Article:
Have you watched Painkiller, the limited Netflix series about the OxyContin epidemic that kills thousands of Americans each year—more than car crashes? It is an eye-opening piece–even if you already know the story of the Sackler family and the devastation the family released on America. That devastation continues, which is only one reason this series is important.
From listening to people running for president in 2024, you would not know that more than 100 people a day die of opioid overdoses, or that 81,000 people died of opioid overdoses in 2021, more dead Americans than died in the Vietnam war. Have you seen action plans put forward by any of the dozen or so Republican presidential candidates to address the problem? I have not. Not unless you count Donald Trump’s and Ron DeSantis’ proposals to execute drug dealers.
Painkiller tells the story of the Sackler family’s and Purdue Pharma’s greed, as well as how otherwise good people got involved in distributing drugs (in the case of Purdue, aggressive marketing to persuade doctors to prescribe OxyContin).
The series is worth watching, but it does not address the biggest question—what does the government have to do to stop the epidemic? The Sacklers are no longer in the drug business, but the opioid epidemic continues.
Painkiller offers a simplistic rationale for Purdue’s crimes: greed. Sackler family money allowed it to buy regulatory approvals (by effectively bribing a Food and Drug Administration official) and neuter law enforcement with money (a Maine prosecutor who once publicly attacked Purdue was hired as a consultant to the company) and hiring famous lawyers to game the legal system. (Purdue hired Mary Jo White, a former U.S. Attorney in New York, and Rudy Guiliani to represent it.)
After more than a decade in court, the Sacklers were stopped from peddling these drugs. Yet, the Purdue story is still not over. Despite the company settling the criminal charges brought against it, the Sackler family assets remain in the billions. A court recently rejected a settlement with a Bankruptcy Court that would have ended future financial risk for the family. Thus, trials relating to Purdue will continue indefinitely.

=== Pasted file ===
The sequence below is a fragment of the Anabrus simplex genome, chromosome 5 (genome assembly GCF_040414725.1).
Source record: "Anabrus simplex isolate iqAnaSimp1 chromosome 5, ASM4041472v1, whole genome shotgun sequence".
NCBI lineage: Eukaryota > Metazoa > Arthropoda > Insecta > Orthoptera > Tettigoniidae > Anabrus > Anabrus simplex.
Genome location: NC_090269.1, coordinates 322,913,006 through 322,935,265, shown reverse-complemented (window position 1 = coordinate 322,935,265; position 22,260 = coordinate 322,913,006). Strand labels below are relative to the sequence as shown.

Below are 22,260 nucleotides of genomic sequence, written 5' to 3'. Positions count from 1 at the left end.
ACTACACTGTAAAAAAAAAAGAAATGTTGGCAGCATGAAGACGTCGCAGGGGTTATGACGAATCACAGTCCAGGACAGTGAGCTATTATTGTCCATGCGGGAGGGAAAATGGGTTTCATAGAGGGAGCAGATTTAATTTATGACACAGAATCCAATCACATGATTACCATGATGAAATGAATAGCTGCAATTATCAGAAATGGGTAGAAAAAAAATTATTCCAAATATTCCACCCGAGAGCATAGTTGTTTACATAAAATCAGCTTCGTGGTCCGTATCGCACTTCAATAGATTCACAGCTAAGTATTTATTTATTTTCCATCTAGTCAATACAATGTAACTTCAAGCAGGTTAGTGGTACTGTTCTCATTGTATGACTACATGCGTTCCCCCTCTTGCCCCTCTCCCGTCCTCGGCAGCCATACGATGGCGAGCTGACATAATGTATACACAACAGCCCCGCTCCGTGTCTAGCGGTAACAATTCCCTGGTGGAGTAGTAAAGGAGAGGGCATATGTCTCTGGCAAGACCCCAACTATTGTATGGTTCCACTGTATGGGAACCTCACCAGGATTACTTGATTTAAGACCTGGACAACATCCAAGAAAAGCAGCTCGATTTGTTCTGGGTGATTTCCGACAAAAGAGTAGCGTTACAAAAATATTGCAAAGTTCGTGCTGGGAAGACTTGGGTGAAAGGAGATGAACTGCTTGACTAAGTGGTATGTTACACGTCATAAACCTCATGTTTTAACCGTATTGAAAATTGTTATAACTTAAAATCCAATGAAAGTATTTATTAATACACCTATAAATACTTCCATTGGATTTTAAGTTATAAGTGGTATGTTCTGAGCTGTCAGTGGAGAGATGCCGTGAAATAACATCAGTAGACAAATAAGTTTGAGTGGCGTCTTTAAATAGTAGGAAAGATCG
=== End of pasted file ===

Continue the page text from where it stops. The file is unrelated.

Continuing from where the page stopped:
Much more important is the reality of at least 100 people a day dying of opioid overdoses, especially those involving Fentanyl, a synthetic 50 times more potent than heroin. Why isn’t more being done?
Experts admit there is no easy solution. Are those who overdose victims or criminals? Should doctors be second-guessed by lawyers on how they prescribe painkillers? Are families to blame? Would “drug education” programs in schools dissuade people from trying illegal drugs—or legal ones they might not need? Would stronger border enforcement stop the flow of opioids into America?
I do not know the answers to these questions. I also do not know why major presidential candidates, including Joe Biden, are not talking more about the issue, or putting forth bold plans to address it. (In February, President Biden called for “a major surge to stop fentanyl production, sale, and trafficking, with more drug detection machines to inspect cargo and stop pills and powder at the border.” Is that enough?)
The drug problem is not getting better. As a nation, are we ready to accept 100 people a day dying of opioid overdoses? I am not.
Here are questions I would like to see the 2024 candidates answer.
On a scale of one to ten (just like the pain charts doctors use), how serious is the drug problem in the U.S.?
What are the causes of the drug problem?
What actions would you take in your first 100 days in the White House (hopefully in the first 100 hours) to begin addressing the problem?
What commitment of new federal resources to address the addiction problem do you support?
How do you propose to reduce access to illegal opioids, as well as to legal opioids by people who do not need them?
Do you think the FDA is doing its job in protecting the public from opioids?
Do you believe executing drug dealers would solve the opioid epidemic? If so, explain.
Are new laws needed to punish doctors who inappropriately prescribe opioids to people at risk of addiction or to people who do not need the drugs to address intolerable pain? How would such an initiative work?
What innovative ideas do you have to address the drug epidemic?
Do you agree that, if you are elected, voters should hold you accountable for your record on the drug epidemic issue?
If anyone running for president happens to read this piece (I like to think that several candidates are Spy readers), please send me your answers. The Spy, I am sure, would like to publish them.
And, Dr. Harris, where are you on this issue? As a doctor and the First District representative in Congress, what should be done to hold doctors who facilitate access to unneeded addictive opioids accountable? Your website tells us, “Physicians, not government bureaucrats, should provide guidance on medical decisions that affect you and your family.” What would you do to stop doctors from inappropriately prescribing opioids?
J.E. Dean is a retired attorney and public affairs consultant writing on politics, government, and other subjects.